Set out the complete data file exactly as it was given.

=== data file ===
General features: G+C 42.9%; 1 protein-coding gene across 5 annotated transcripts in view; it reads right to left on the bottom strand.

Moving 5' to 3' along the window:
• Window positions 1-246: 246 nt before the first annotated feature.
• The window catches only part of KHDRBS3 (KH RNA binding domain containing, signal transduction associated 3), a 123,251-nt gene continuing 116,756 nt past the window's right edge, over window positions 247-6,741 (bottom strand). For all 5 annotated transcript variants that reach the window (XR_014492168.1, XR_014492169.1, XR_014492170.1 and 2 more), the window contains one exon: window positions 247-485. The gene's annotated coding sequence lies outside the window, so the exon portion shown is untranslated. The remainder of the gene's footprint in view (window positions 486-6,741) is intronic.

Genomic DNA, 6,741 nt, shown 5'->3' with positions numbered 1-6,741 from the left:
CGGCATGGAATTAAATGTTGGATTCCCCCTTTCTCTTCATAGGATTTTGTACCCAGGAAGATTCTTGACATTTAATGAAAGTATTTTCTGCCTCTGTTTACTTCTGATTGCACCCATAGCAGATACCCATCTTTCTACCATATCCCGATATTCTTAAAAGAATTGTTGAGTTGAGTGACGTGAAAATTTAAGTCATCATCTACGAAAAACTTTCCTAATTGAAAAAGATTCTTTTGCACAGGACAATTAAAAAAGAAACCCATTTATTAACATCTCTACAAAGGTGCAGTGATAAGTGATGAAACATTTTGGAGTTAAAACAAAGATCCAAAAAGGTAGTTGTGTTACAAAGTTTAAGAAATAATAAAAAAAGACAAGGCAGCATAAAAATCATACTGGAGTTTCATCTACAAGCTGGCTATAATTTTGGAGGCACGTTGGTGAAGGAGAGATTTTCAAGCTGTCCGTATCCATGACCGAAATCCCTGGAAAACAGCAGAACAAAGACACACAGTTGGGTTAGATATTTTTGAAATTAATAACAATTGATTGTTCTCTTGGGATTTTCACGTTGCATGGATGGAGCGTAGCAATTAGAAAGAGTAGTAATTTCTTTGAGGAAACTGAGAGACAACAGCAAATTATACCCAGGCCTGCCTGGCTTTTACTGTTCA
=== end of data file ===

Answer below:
General features: G+C 42.9%; 1 protein-coding gene across 5 annotated transcripts in view; it reads right to left on the bottom strand.

Moving 5' to 3' along the window:
• Window positions 1-246: 246 nt before the first annotated feature.
• The window catches only part of KHDRBS3 (KH RNA binding domain containing, signal transduction associated 3), a 123,251-nt gene continuing 116,756 nt past the window's right edge, over window positions 247-6,741 (bottom strand). For all 5 annotated transcript variants that reach the window (XR_014492168.1, XR_014492169.1, XR_014492170.1 and 2 more), the window contains one exon: window positions 247-485. The gene's annotated coding sequence lies outside the window, so the exon portion shown is untranslated. The remainder of the gene's footprint in view (window positions 486-6,741) is intronic.

Genomic DNA, 6,741 nt, shown 5'->3' with positions numbered 1-6,741 from the left:
CGGCATGGAATTAAATGTTGGATTCCCCCTTTCTCTTCATAGGATTTTGTACCCAGGAAGATTCTTGACATTTAATGAAAGTATTTTCTGCCTCTGTTTACTTCTGATTGCACCCATAGCAGATACCCATCTTTCTACCATATCCCGATATTCTTAAAAGAATTGTTGAGTTGAGTGACGTGAAAATTTAAGTCATCATCTACGAAAAACTTTCCTAATTGAAAAAGATTCTTTTGCACAGGACAATTAAAAAAGAAACCCATTTATTAACATCTCTACAAAGGTGCAGTGATAAGTGATGAAACATTTTGGAGTTAAAACAAAGATCCAAAAAGGTAGTTGTGTTACAAAGTTTAAGAAATAATAAAAAAAGACAAGGCAGCATAAAAATCATACTGGAGTTTCATCTACAAGCTGGCTATAATTTTGGAGGCACGTTGGTGAAGGAGAGATTTTCAAGCTGTCCGTATCCATGACCGAAATCCCTGGAAAACAGCAGAACAAAGACACACAGTTGGGTTAGATATTTTTGAAATTAATAACAATTGATTGTTCTCTTGGGATTTTCACGTTGCATGGATGGAGCGTAGCAATTAGAAAGAGTAGTAATTTCTTTGAGGAAACTGAGAGACAACAGCAAATTATACCCAGGCCTGCCTGGCTTTTACTGTTCA